Exxon Mobil Chief Executive Officer Rex Tillerson told a major energy conference in Houston that industry leaders were practicing due diligence with the project but it was the U.S. political system that was getting in the way of development.

The decision to deny the initial permit for TransCanada, Tillerson said, was because of “political calculations” in Washington.

“In the end, it was also a disservice to public employees who are charged with overseeing this process and who met their obligations,” he was quoted by the Platts news service as saying. “We must continue to engage elected officials of the public to communicate the consequences of failing to move forward with such strategic opportunities.”

Backers of the pipeline describe it as a “shovel-ready” project that would shield the U.S. market from the effects that Middle East tensions have on the oil market. Critics say crude oil from Canada, designated for Keystone XL, is one of the dirtiest types of crude oil.

TransCanada can reapply after it settles on a route through Nebraska.

Read more: UPI

Obama lobby of Senate leads to defeat of Keystone pipeline

image

by Audrey Hudson

The Senate failed Thursday to overturn the White House’s decision to block construction of the Keystone XL pipeline due in part to a last-minute lobbying effort by President Barack Obama.

Obama’s efforts to head off defiance of his order through phone calls to Democratic lawmakers resulted in 56 yeas and 42 nays — four short of the 60 votes needed to pass.

“The president believes that it is wrong to play politics with a pipeline project whose route has yet to be proposed,” White House Press Secretary Jay Carney said when asked about Obama’s lobbying efforts earlier in the day.

The amendment to the highway bill authored by Sen. John Hoeven (R- N.D.) would have stripped the president of his authority to deny the needed permit to build the cross-border pipeline from Canada to Texas.

“Frankly, it’s hard to even comprehend how out of touch (Obama) is on this issue,” said Sen. Minority Leader Mitch McConnell (R-Ky.).

“I mean, think about it: at a moment when millions are out of work, gas prices are skyrocketing and the Middle East is in turmoil, we’ve got a president who’s up making phone calls trying to block a pipeline here at home. It’s unbelievable,” McConnell said.

Sen. Orrin Hatch (R-Utah) told Obama to put down the phone and stop lobbying against the creation of new jobs. Republicans tout the pipeline as the nation’s largest shovel-ready project that would create 20,000 jobs.

“This is ridiculous, with price of gas soaring, the president blasts anyone who criticizes his lack of an energy strategy, but then he’s lobbying to stop a common-sense amendment allowing Keystone XL pipeline to move forward,” Hatch said.

That measure was further diluted by an alternative amendment offered by Sen. Ron Wyden (D-Ore.) that would eventually approve the project but also sought to block any export of oil brought into the U.S. to be refined.

“A vote for (Wyden’s) bill is a vote to block the project, make no mistake,” Hoeven said.

Wyden said his amendment would ensure that all of the oil would be used by American consumers and not sold to China.

“When you build a pipeline 2,000 miles across the nation, our challenge is to do it right,” Wyden said.

Wyden’s amendment also failed on a vote of 34 yeas to 64 nays.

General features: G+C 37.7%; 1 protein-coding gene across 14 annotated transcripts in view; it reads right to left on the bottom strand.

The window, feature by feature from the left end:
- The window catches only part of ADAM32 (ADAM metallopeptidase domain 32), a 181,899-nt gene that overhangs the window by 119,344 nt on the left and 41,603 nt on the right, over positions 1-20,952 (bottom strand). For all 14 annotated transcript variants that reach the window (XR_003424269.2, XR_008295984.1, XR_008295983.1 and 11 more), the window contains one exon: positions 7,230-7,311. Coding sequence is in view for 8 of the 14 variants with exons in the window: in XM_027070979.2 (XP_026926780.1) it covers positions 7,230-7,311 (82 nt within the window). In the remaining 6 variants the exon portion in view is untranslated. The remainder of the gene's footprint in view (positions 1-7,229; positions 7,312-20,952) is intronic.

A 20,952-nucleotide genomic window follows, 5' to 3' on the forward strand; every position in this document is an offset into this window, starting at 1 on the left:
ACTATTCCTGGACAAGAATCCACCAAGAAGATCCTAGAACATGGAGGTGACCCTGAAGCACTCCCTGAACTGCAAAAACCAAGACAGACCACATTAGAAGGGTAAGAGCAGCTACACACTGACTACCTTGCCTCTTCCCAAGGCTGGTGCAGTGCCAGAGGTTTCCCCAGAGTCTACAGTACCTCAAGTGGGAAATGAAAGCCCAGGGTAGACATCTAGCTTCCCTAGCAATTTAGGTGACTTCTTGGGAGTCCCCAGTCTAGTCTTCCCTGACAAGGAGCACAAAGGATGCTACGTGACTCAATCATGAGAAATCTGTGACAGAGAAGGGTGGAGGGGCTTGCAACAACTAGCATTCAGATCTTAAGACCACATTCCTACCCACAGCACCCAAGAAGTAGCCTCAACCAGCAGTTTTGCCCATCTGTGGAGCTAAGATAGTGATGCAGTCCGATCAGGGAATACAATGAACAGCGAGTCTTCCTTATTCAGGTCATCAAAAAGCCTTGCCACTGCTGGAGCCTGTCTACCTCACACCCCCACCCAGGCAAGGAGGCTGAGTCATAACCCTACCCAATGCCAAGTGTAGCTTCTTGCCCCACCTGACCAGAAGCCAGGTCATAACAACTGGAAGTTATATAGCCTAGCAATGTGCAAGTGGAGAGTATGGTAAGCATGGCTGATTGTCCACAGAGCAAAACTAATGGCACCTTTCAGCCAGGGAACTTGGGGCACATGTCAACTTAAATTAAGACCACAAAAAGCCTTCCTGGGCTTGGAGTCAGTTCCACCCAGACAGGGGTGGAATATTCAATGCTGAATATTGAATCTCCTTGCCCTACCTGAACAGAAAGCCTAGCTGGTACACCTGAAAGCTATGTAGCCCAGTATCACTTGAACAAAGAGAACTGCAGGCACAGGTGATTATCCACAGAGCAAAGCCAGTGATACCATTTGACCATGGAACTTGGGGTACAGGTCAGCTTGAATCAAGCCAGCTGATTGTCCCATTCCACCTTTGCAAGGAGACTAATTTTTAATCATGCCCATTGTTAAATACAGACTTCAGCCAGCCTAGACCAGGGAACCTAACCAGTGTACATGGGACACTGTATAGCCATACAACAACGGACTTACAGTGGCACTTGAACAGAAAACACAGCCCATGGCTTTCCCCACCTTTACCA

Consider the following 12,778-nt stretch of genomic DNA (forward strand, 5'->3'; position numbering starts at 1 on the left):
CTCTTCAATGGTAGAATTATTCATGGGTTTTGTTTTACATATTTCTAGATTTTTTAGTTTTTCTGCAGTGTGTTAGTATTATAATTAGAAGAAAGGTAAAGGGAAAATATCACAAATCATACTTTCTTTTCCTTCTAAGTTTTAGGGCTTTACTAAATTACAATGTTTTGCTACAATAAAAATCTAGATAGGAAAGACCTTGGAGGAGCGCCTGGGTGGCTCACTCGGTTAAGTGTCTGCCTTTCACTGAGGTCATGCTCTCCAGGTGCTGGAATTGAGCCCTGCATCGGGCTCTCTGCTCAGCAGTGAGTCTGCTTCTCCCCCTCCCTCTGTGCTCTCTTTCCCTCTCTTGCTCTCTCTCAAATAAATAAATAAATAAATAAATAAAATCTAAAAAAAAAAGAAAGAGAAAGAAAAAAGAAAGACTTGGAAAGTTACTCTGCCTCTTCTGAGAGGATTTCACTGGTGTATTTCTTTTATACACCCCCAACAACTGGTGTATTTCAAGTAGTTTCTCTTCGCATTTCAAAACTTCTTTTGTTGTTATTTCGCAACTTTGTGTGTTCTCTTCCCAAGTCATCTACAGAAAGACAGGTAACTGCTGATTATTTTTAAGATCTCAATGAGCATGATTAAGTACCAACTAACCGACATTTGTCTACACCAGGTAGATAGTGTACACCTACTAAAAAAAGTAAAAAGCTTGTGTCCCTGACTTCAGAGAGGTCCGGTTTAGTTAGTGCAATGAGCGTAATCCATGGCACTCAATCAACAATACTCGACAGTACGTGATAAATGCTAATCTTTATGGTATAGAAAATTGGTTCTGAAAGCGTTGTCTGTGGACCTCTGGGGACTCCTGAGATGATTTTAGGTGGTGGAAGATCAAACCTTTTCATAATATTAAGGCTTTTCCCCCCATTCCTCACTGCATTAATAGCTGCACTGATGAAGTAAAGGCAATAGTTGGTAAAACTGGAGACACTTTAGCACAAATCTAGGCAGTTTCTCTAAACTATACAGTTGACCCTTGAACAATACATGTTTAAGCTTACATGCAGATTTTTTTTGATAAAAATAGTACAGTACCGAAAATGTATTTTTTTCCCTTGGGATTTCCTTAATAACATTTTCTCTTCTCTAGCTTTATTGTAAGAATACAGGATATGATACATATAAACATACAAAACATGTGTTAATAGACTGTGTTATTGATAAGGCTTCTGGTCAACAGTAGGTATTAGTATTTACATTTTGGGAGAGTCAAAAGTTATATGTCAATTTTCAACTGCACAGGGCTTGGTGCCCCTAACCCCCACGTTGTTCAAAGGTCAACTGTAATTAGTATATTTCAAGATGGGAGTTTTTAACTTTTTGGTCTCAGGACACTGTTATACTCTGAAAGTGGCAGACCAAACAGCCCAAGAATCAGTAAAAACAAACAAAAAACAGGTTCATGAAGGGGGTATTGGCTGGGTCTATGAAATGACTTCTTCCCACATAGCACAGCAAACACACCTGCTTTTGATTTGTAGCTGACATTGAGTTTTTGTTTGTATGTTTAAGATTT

“Millions of miles of pipelines cross this country, but for some reason, this one pipeline is a problem?” Hoeven said.

TransCanada has announced that it will go ahead and construct one leg of the project that extends from Oklahoma to Port Arthur, Texas, and will push ahead for the permit to cross the northern border next year.

Meanwhile, Energy Secretary Steven Chu testified before a House panel earlier in the day where he faced questions about the pipeline and previous comments he made that the administration’s goal was not to lower gas prices.

“The president and everybody in the administration want to do what we can to lower the price of gasoline because it has a severe effect on the pocketbook of Americans and it affects American businesses,” Chu told the Energy and Commerce subcommittee on energy and power.

“There is no single magic bullet that can instantaneously do that,” said Chu, who also told the panel he does not own a car.

Some lawmakers were not convinced that the administration is doing all it can to lower gas prices.

“What has the president done to help solve our energy problems?” asked Rep. Fred Upton, (R-Mich.), chairman of the full committee.

“President Obama has twice rejected the Keystone XL pipeline project and all the job creation and secure energy supplies it would deliver,” Upton said. “The president has recently begun to brag that he supports an ‘all of the above’ energy policy, but these actions look more like a policy of ‘nothing from below.’”

Chu was criticized last week after he suggested to the House Appropriations Committee that the Obama administration was not working to reduce the price of gas. Asked by Rep. Alan Nunnelee (R-Miss.) then if the overall goal was to bring down the price of gasoline, Chu said “no.”

[ Energy Secretary Chu Admits Administration OK with High Gas Prices ]

“The overall goal is to decrease our dependency on oil, to build and strengthen our economy,” Chu said.


Audrey Hudson, an award-winning investigative journalist, is a Congressional Correspondent for HUMAN EVENTS. A native of Kentucky, Mrs. Hudson has worked inside the Beltway for nearly two decades — on Capitol Hill as a Senate and House spokeswoman, and most recently at The Washington Times covering Congress, Homeland Security, and the Supreme Court.  Follow Audrey on Twitter and Facebook.